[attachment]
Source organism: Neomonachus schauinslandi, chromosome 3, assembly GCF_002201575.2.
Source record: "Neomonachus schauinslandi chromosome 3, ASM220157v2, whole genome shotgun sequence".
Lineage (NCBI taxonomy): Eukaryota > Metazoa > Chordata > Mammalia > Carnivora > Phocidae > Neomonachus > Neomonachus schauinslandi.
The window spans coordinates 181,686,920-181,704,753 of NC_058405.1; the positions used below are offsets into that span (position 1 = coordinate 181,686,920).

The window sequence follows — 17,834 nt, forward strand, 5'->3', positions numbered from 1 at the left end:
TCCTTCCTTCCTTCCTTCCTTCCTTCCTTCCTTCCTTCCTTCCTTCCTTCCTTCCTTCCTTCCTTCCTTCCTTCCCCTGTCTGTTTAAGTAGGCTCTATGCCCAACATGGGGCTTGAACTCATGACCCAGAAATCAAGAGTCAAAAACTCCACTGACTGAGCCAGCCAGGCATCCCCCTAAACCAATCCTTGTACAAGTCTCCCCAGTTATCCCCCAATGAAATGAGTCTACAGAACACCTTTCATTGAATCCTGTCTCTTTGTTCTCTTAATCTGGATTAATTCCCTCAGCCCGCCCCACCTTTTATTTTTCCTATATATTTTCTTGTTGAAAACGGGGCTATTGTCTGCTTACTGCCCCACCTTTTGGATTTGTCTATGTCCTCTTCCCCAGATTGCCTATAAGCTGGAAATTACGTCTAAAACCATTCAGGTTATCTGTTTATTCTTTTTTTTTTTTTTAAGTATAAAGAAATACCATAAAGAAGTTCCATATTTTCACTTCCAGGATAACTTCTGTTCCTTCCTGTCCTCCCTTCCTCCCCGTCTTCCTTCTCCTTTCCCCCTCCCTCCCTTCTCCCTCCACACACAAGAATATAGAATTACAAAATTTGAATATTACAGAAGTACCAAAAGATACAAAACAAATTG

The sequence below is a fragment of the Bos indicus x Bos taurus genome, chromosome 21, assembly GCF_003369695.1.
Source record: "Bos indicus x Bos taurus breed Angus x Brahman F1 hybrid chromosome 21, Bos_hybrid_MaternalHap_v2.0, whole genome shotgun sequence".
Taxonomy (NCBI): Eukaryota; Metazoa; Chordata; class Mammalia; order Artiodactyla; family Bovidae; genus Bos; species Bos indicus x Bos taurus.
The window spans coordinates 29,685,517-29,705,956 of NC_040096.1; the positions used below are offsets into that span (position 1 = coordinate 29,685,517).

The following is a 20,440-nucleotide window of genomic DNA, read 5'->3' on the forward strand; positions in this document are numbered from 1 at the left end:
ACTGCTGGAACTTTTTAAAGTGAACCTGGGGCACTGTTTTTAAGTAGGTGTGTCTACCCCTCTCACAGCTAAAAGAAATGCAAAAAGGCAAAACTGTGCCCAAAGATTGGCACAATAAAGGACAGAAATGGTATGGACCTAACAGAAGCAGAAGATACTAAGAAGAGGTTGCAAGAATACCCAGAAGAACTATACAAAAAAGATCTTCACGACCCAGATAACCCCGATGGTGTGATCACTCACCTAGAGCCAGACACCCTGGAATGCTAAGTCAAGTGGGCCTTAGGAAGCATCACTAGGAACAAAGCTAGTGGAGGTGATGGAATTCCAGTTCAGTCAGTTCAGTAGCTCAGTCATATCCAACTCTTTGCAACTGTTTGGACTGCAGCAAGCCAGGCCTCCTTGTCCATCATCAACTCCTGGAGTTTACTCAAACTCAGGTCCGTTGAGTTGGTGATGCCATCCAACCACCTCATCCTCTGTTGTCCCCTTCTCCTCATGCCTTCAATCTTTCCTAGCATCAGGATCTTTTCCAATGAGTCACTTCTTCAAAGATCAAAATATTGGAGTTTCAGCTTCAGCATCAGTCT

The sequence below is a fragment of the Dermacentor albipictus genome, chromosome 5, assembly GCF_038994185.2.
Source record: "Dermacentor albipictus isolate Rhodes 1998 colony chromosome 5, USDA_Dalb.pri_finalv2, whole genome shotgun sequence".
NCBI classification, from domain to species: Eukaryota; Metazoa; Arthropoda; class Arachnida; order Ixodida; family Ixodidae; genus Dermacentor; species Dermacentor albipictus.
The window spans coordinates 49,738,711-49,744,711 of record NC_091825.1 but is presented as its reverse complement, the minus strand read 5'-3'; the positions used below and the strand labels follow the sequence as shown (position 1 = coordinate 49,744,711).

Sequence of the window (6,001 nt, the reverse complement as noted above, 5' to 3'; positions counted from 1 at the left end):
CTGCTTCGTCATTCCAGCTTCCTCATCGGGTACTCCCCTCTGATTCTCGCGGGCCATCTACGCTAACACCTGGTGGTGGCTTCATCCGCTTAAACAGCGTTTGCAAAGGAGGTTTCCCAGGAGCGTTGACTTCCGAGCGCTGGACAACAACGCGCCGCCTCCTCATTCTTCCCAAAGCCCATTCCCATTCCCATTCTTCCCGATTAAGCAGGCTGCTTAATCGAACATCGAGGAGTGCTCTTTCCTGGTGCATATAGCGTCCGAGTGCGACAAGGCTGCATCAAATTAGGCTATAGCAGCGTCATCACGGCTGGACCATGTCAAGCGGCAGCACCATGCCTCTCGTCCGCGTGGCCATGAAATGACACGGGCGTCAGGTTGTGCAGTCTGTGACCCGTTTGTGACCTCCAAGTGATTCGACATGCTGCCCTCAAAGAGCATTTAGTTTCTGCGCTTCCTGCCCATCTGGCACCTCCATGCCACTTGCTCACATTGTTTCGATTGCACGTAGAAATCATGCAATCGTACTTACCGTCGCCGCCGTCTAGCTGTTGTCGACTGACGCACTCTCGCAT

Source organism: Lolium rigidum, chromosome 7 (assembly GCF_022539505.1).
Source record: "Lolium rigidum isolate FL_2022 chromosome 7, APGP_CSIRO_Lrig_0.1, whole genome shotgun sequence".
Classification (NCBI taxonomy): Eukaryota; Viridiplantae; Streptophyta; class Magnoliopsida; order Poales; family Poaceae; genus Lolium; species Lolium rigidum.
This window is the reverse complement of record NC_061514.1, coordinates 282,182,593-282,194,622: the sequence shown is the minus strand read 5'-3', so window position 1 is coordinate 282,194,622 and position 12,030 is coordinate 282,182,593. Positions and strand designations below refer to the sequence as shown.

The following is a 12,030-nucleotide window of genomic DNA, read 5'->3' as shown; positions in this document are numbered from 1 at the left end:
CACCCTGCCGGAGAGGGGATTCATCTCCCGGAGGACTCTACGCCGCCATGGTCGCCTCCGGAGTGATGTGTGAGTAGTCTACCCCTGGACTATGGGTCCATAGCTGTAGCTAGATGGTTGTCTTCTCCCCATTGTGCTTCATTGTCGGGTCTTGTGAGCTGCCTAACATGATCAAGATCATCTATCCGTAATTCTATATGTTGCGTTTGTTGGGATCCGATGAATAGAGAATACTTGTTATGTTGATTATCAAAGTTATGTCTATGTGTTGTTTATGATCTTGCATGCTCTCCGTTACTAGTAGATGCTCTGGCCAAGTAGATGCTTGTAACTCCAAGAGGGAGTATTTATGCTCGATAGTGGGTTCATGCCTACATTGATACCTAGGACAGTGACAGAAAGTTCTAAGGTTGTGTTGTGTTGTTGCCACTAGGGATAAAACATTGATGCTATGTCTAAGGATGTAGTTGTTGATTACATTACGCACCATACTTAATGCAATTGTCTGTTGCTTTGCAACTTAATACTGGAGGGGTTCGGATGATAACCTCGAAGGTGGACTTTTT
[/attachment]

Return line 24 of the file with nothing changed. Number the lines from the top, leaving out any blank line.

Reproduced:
CACCCTGCCGGAGAGGGGATTCATCTCCCGGAGGACTCTACGCCGCCATGGTCGCCTCCGGAGTGATGTGTGAGTAGTCTACCCCTGGACTATGGGTCCATAGCTGTAGCTAGATGGTTGTCTTCTCCCCATTGTGCTTCATTGTCGGGTCTTGTGAGCTGCCTAACATGATCAAGATCATCTATCCGTAATTCTATATGTTGCGTTTGTTGGGATCCGATGAATAGAGAATACTTGTTATGTTGATTATCAAAGTTATGTCTATGTGTTGTTTATGATCTTGCATGCTCTCCGTTACTAGTAGATGCTCTGGCCAAGTAGATGCTTGTAACTCCAAGAGGGAGTATTTATGCTCGATAGTGGGTTCATGCCTACATTGATACCTAGGACAGTGACAGAAAGTTCTAAGGTTGTGTTGTGTTGTTGCCACTAGGGATAAAACATTGATGCTATGTCTAAGGATGTAGTTGTTGATTACATTACGCACCATACTTAATGCAATTGTCTGTTGCTTTGCAACTTAATACTGGAGGGGTTCGGATGATAACCTCGAAGGTGGACTTTTT